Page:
Care Coordination and Prescription Drugs - The Future of Healthcare Delivery
Lack of Care Coordination Leads to Excess Prescriptions, Suboptimal Care and High Expenses
Henry is a 69-year-old living alone in a small town about 60 miles from the nearest metropolitan area. He has healthcare coverage via Medicare, Medigap, and Medicare Part D. He had recently been discharged from the hospital after an ICU stay for a urinary tract infection and called to ask for some advice. He was taking twenty-three -- yes, 23 -- different prescription drugs; some once, some twice and some three times per day along with one by shot monthly. He was not certain why many of them had been prescribed and stated that despite them he did not feel well. Here is a partial list: two for heart failure (he did not know that he had heart failure!,) two for diabetes, three for high blood pressure, one to lower his cholesterol, a monthly shot of testosterone for impotence, one to shrink his prostate and one for depression.
I asked him who his primary care physician was and learned that he did not have one but rather went to four different doctors, each of whom treated different issues and none of whom shared all of his information and none of whom used electronic medial records. Whenever one of them checked his blood pressure, it would be elevated, so that doctor would either add a drug or increase the dosage. He told me that when he went to the local drug store and checked his blood pressure, it was always normal.
Henry’s story represents much of what is not working in the delivery of medical care today. He has four complex, chronic illnesses – heart failure, diabetes, hypertension and depression. These all require careful attention and care coordination, preferably by a single primary care physician who knows the patient’s home and social setting as well as his direct medical issues. The blood pressure medication story is representative. He was getting many too many drugs that he did not need and had become impotent as a result. Rather than looking for the cause, one of the doctors had given another drug [testosterone] that probably had no value but was likely enlarging his prostate. As a result he had developed an infection that had almost killed him. And all these drugs were expensive, both to him and to his Medicare Part D insurance plan.
Heart failure and diabetes together consume more than 50% of our healthcare dollars and here is a person whose care is not being adequately monitored; rather he is getting one drug after another without attention to what else is going on. This lack of care coordination is a prime reason why the costs are so high yet quality so low.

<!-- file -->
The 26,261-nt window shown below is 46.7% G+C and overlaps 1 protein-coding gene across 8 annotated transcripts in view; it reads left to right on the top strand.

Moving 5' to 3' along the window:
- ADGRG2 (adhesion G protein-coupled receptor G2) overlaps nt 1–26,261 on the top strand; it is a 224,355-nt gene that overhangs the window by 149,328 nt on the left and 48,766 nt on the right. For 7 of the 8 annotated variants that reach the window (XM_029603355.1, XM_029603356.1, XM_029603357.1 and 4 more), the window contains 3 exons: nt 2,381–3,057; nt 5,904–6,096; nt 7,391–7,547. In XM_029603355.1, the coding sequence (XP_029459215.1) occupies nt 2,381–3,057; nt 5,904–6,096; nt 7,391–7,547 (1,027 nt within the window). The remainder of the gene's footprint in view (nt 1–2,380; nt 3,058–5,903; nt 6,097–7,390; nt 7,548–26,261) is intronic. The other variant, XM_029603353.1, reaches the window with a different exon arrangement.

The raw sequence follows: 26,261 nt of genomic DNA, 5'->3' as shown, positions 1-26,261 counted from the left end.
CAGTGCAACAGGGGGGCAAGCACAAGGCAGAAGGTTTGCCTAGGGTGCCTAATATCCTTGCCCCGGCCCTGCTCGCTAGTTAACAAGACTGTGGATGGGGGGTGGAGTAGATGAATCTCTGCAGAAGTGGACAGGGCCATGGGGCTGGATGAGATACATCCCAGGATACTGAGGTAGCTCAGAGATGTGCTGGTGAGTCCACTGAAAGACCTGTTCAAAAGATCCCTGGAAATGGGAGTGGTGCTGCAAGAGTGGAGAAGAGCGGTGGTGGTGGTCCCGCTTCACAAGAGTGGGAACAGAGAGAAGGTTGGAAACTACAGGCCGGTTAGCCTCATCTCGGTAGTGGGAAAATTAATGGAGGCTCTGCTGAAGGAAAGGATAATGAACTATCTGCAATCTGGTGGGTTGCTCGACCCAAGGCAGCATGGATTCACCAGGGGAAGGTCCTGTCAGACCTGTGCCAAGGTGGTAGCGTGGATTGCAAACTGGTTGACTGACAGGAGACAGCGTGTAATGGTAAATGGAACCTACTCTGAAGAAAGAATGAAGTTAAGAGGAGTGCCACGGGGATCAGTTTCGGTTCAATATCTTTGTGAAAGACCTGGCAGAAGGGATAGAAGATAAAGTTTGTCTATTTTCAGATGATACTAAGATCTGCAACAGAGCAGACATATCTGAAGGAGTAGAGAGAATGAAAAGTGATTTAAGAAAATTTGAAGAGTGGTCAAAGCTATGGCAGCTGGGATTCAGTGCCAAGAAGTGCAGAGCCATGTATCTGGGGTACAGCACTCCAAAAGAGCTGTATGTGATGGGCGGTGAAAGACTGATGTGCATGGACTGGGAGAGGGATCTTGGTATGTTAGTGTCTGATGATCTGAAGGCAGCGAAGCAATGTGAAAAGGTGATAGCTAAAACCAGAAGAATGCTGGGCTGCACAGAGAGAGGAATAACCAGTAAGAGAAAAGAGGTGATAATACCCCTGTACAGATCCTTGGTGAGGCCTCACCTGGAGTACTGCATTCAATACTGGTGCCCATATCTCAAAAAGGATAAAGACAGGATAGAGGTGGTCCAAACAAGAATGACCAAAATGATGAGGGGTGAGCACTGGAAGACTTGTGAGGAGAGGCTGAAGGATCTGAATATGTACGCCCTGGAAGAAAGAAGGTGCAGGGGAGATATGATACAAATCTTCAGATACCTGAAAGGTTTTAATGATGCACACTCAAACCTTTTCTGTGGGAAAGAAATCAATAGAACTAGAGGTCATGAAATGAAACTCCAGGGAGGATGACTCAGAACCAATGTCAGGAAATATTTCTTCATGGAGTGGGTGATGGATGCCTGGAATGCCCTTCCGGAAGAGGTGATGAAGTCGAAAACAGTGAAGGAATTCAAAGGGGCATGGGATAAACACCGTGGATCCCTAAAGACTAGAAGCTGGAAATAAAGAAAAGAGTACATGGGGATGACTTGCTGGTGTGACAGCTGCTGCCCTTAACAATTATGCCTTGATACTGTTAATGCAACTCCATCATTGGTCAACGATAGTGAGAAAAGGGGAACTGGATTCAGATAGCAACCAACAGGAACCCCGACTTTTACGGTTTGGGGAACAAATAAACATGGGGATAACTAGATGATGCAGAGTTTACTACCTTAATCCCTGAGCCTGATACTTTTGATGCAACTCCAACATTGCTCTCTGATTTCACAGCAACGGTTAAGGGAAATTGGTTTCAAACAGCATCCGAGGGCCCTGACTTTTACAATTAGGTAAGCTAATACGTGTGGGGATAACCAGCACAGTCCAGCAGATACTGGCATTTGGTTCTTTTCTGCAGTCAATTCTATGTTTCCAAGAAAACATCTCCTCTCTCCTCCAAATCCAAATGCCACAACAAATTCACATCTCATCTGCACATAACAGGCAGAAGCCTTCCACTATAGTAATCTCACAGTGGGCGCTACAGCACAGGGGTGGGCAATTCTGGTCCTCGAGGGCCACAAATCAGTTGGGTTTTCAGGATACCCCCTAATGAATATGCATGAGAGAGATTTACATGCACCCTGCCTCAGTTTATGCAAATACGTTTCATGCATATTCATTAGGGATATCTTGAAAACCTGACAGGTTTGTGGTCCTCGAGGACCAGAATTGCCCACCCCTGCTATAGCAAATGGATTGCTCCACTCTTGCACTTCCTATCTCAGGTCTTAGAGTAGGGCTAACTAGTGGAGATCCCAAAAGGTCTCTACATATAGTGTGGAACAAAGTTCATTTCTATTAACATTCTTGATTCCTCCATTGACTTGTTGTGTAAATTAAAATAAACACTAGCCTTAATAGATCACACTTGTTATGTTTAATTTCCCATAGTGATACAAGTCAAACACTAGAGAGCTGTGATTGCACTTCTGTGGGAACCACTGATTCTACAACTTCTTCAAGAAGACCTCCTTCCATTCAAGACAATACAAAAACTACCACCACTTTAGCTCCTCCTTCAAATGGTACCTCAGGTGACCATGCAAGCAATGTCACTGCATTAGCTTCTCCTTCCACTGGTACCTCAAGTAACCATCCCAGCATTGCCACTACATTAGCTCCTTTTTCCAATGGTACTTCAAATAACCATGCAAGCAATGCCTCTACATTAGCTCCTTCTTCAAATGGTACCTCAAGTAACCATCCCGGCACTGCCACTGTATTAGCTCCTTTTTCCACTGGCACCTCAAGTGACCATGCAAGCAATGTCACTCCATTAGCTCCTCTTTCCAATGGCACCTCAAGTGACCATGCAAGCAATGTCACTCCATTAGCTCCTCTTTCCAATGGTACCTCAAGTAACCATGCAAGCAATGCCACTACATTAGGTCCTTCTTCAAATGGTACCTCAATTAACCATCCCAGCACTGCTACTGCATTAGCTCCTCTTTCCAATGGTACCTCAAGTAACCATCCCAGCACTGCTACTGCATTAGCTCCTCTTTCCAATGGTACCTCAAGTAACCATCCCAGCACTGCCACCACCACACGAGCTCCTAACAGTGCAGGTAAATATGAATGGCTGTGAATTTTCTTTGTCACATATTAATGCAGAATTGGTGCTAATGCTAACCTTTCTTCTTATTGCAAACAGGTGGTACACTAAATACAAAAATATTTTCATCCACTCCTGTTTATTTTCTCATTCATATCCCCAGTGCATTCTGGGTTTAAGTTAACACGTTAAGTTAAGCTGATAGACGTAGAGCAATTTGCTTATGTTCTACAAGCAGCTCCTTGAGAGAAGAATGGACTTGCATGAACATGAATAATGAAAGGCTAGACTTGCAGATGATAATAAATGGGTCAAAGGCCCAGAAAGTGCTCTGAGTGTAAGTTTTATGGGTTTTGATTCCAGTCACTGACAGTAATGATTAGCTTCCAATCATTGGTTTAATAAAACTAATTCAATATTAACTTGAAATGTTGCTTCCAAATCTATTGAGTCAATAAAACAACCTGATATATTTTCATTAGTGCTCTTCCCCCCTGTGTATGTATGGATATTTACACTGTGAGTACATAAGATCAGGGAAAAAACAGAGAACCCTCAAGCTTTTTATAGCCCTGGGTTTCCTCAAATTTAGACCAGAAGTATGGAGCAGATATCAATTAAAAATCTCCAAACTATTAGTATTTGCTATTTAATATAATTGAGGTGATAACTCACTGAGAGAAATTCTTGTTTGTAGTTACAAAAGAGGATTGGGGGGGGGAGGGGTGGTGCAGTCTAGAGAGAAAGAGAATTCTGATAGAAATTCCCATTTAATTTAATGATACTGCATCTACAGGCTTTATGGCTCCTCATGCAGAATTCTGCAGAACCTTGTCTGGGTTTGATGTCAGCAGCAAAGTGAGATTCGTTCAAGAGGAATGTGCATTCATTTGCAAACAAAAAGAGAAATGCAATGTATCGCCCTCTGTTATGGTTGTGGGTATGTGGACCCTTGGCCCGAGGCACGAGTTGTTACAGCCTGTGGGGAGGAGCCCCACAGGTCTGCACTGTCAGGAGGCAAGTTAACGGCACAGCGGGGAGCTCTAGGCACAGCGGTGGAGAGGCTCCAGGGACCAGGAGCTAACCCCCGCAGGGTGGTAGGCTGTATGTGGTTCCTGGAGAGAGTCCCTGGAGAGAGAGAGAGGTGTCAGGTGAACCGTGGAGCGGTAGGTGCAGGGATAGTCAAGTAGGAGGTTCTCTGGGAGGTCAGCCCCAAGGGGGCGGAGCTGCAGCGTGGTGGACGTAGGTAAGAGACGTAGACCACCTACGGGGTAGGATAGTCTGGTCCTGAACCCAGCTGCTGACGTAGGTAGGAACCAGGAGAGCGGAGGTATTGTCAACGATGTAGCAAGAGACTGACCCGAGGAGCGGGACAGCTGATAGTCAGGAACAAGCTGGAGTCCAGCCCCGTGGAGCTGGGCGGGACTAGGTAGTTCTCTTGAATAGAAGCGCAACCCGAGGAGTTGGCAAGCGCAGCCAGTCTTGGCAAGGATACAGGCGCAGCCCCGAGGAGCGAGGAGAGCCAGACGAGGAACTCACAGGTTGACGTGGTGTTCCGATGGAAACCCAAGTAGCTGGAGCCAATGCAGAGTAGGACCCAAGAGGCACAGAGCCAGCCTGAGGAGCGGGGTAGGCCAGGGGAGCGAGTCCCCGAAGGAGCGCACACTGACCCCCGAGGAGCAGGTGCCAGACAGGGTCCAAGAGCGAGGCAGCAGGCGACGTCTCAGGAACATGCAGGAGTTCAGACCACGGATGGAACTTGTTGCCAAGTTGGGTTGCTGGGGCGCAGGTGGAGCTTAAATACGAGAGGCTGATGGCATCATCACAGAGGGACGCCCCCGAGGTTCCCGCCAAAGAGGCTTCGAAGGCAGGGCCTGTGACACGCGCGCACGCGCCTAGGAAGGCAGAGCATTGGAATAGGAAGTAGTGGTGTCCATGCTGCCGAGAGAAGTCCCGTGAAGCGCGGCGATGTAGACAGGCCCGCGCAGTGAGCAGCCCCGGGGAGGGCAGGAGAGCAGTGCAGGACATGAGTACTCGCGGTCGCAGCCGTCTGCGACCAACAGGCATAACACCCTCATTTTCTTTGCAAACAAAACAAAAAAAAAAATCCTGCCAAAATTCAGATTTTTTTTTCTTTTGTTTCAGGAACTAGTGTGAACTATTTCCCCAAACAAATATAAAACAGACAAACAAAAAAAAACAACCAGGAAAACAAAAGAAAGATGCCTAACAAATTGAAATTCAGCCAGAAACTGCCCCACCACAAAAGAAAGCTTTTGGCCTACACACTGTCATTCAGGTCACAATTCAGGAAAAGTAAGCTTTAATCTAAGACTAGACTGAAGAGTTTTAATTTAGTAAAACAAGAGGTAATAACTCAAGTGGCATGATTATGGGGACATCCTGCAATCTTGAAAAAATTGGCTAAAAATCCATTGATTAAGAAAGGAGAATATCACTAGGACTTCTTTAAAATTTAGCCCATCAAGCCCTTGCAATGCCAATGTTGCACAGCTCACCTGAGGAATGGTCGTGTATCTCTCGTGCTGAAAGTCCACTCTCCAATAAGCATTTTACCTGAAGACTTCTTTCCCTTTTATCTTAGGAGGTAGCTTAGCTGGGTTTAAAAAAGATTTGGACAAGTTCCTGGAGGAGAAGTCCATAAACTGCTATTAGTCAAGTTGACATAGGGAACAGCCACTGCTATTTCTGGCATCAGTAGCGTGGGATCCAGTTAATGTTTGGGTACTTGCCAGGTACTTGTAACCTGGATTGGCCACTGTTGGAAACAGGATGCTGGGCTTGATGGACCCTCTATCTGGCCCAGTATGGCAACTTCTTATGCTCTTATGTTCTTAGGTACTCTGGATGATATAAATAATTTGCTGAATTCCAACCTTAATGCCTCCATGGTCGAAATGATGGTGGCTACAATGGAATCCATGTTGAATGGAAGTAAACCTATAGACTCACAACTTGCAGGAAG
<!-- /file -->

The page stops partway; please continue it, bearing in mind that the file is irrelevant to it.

My first suggestion was that Henry needed a primary care physician, one to call his own. He found one who had just started his practice, had the time and inclination to coordinate his care and had installed an electronic medical record system. A few months later Henry called and told me that he was now taking just seven medicines and felt much better!
Henry still has four serious chronic conditions. But with a single physician serving as orchestrator rather than just intervener, one who uses an electronic medical record and who actually pays attention to Henry’s medical plus social and home life, Henry has better quality medical care, he has a much higher quality of life, he is spending less of his money and much less of Medicare, Medigap and Medicare Part D’s money. In short good care coordination is a win-win for all concerned.
And yet, care coordination is not appreciated for its importance by most physicians, insurers nor patients.
Stephen C Schimpff, MD is an internist, professor of medicine and public policy, former CEO of the University of Maryland Medical Center and consults for the US Army, medical startups and Fortune 500 companies. He is the author of The Future of Medicine – Megatrends in Healthcare. Updates are available at http://medicalmegatrends.blogspot.com. His new book, “The Future of Health-Care Delivery: Why It Must Change and How It Will Affect You,” from which this post is adapted, will be published in winter 2011-12 by Potomac Books
Last Modified: December 13, 2011